MoMA’s co-curators, Roxana Marcoci and Sarah Meister, make a persuasive case that both Stern and Coppola deserve to be more prominent in the annals of photographic Modernism. While neither is so shockingly original as to cause major revisions, each contributed solidly in different ways to the New Vision tradition. Most of these works, if unevenly interesting, have not been seen in this country until now and are worthy of the scholarly appreciation they receive here.
Stern was born in Germany, Coppola in Argentina. They met in 1932, as students at the Bauhaus when it was in Berlin. She continued there after its move in 1933 to Dessau while also studying privately with the exacting Walter Peterhans. When Hitler’s election made Germany unsafe for Stern—her background was Jewish and her mother committed suicide rather than face internment in a concentration camp—she and her brother moved to London in 1935. Coppola soon followed and the couple were married there before moving later that year to Buenos Aires, where their first child was born. Although divorced in 1943, both spent their remaining years in Argentina.
As if to find a comforting reference for Americans to guide them through the unfamiliar terrain of the Buenos Aires art scene of the 1930s and ’40s, the curators tie their fortunes to Jorge Luis Borges. He is cited more often than anyone else, except the artists, in the catalog. It’s true that he was a friend of both artists and used their photos to accompany some of his writings. As a literary Surrealist and Argentina’s most famous 20th century cultural export, he offers an easy handle for interpreting both Stern’s and Coppola’s photos.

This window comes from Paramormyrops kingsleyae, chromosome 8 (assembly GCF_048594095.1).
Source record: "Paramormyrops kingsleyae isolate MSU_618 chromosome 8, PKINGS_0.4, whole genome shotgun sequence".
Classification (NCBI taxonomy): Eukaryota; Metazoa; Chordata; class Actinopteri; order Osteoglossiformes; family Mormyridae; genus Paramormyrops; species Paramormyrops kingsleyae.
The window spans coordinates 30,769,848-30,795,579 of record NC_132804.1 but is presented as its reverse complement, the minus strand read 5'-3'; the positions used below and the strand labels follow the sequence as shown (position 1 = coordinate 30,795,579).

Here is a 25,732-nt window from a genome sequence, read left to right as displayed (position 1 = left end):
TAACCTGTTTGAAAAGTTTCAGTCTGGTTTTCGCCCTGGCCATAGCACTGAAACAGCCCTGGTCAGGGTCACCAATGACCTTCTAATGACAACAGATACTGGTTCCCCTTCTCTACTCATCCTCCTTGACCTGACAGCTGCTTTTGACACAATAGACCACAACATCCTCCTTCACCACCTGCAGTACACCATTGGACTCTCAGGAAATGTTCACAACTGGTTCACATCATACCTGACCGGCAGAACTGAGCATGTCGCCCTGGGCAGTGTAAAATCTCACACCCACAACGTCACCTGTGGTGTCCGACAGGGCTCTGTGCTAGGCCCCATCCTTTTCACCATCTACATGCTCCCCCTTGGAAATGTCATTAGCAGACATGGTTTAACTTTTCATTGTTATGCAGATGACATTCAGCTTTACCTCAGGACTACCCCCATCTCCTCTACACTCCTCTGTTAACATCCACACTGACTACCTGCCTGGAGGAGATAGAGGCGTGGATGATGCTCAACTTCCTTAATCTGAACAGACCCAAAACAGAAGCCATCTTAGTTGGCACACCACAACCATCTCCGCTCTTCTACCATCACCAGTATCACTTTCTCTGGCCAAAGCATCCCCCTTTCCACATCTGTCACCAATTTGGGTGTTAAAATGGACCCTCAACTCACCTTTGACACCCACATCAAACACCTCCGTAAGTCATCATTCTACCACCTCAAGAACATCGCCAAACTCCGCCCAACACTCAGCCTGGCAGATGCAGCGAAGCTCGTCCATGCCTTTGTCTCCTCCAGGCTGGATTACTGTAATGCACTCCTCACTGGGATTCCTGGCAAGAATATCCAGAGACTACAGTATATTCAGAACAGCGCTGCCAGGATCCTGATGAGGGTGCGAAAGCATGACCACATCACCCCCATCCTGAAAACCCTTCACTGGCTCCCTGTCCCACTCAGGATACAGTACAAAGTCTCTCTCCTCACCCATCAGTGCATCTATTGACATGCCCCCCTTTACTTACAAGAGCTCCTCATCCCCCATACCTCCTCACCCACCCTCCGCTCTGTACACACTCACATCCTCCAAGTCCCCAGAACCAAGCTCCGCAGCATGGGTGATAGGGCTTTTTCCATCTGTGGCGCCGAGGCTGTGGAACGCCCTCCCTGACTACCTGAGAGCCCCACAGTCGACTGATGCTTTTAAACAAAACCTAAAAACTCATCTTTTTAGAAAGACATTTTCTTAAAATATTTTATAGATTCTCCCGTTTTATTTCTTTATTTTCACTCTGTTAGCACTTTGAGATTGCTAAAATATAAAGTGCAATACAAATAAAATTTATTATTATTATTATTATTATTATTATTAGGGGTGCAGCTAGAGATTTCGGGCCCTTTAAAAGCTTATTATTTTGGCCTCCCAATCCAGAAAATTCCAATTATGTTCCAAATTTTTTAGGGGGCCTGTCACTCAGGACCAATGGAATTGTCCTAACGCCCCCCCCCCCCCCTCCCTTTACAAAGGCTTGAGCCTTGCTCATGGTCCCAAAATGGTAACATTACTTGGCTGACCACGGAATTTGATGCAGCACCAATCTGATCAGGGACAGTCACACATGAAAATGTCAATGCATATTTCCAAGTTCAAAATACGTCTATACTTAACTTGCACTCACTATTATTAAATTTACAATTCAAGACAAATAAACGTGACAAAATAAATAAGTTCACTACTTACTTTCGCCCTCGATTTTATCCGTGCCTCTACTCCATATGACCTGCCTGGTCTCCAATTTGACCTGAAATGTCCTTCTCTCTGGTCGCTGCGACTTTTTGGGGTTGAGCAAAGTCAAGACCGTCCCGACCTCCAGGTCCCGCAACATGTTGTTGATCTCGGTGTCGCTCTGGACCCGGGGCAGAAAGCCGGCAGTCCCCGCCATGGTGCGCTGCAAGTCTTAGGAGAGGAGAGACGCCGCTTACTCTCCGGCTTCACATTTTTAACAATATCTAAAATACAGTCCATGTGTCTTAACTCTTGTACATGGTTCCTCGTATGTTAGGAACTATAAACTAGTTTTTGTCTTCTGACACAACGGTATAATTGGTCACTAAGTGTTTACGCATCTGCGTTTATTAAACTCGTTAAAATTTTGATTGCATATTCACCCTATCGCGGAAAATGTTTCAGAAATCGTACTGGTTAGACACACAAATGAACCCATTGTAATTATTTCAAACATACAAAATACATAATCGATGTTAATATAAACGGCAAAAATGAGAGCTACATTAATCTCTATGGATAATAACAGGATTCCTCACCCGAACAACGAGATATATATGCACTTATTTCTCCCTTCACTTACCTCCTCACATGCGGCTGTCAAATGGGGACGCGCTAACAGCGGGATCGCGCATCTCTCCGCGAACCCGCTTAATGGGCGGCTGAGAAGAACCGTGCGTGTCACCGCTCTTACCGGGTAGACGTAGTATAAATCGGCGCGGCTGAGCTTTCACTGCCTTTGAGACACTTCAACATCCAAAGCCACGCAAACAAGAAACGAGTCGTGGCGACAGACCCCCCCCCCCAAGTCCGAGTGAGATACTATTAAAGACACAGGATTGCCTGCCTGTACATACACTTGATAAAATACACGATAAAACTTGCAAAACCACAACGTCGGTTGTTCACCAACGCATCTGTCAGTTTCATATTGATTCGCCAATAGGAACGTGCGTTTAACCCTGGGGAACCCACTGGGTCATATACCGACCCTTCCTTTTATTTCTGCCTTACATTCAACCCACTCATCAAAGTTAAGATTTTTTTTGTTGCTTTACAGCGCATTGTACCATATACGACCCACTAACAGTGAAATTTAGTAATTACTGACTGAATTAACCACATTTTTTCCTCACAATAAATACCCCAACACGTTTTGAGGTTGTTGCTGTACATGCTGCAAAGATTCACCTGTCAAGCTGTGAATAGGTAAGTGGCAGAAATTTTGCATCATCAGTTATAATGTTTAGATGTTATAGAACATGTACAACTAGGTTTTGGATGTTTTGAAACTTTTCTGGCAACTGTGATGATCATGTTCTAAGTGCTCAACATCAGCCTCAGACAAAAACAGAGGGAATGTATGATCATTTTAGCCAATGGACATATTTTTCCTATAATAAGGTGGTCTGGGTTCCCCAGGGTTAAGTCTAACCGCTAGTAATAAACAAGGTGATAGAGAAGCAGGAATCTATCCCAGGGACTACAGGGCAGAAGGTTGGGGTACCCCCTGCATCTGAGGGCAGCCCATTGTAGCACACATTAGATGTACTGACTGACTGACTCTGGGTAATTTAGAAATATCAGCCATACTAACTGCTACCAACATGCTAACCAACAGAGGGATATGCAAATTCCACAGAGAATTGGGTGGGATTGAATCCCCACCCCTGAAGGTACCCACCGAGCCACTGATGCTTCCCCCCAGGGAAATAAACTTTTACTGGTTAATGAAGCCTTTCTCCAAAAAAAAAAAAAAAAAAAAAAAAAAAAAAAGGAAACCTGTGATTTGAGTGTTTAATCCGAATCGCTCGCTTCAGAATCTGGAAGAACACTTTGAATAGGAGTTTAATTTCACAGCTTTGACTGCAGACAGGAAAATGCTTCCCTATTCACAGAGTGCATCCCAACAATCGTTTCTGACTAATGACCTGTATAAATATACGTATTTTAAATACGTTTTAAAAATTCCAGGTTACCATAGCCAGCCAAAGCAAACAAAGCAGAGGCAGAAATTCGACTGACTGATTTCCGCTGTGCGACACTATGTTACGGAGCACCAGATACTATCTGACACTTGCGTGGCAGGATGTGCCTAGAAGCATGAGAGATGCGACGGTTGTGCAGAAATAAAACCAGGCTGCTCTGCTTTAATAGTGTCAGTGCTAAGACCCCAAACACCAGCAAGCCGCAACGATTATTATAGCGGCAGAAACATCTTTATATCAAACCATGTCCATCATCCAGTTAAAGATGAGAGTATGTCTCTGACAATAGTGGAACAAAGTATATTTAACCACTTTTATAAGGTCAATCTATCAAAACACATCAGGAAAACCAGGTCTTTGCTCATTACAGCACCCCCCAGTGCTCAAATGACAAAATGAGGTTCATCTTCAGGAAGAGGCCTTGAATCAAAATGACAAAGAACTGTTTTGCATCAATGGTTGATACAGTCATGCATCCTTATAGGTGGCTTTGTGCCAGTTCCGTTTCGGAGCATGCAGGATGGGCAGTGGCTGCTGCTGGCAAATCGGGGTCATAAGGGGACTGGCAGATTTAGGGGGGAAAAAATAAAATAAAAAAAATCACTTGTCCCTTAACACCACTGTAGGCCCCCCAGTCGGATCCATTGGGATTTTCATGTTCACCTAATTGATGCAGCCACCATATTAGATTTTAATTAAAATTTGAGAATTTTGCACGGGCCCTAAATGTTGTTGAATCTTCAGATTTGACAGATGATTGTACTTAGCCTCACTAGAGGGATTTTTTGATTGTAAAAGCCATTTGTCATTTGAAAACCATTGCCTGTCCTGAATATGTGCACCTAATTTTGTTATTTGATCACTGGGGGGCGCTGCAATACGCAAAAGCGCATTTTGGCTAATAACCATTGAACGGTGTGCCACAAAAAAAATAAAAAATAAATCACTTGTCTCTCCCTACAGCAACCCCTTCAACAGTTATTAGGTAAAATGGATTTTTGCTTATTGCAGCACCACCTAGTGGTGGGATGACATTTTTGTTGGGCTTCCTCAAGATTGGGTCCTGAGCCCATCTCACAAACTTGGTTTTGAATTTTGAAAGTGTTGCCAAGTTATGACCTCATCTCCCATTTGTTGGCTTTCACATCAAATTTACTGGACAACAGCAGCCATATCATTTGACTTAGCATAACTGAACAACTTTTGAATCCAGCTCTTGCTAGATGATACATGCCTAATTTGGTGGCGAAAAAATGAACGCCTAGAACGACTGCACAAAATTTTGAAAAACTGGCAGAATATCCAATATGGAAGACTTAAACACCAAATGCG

But it is probably more accurate to think that Borges was himself a product of burgeoning Modernist thought in Argentina. Coppola drew on this energy at centers like the Amigos del Arte, founded in 1924, and the Cine Club de Buenos Aries, where he was a founding member. (As Meister says in her catalog essay, he credited the Soviet films of Vertov and Eisenstein, rather than the photographs or teachings of Moholy-Nagy, with making him a Modernist.)
The show is organized in alternating sections, with one artist given a room and then the other. The first room is devoted to Coppola and helps to correct the impression, given in Parr and Badger, that he needed the Bauhaus to be a New Vision photographer. Images from 1928 reveal him testing out tricks in that style—high angled shots of prosaic things, prismatic reflections—two years before his first trip to Europe in 1930. Examples of his work from the German years show him more overtly quoting Surrealist sources, such as Bellmer and De Chirico.
More intriguing is the third room of photos taken during his 1934 trip to London. They demonstrate again how the innovation of the small hand-held cameras with a fast lens translated foreign experience for a generation of flaneurs. A stranger in a land where he barely spoke the language, Coppola did not photograph tourist sights. Instead, you can see him trying to ground himself by giving a Surrealist tinge to ordinary street scenes: the backs of policemen; men asleep in a park; the outdoor pens of a slaughterhouse; a cul-de-sac in a housing project.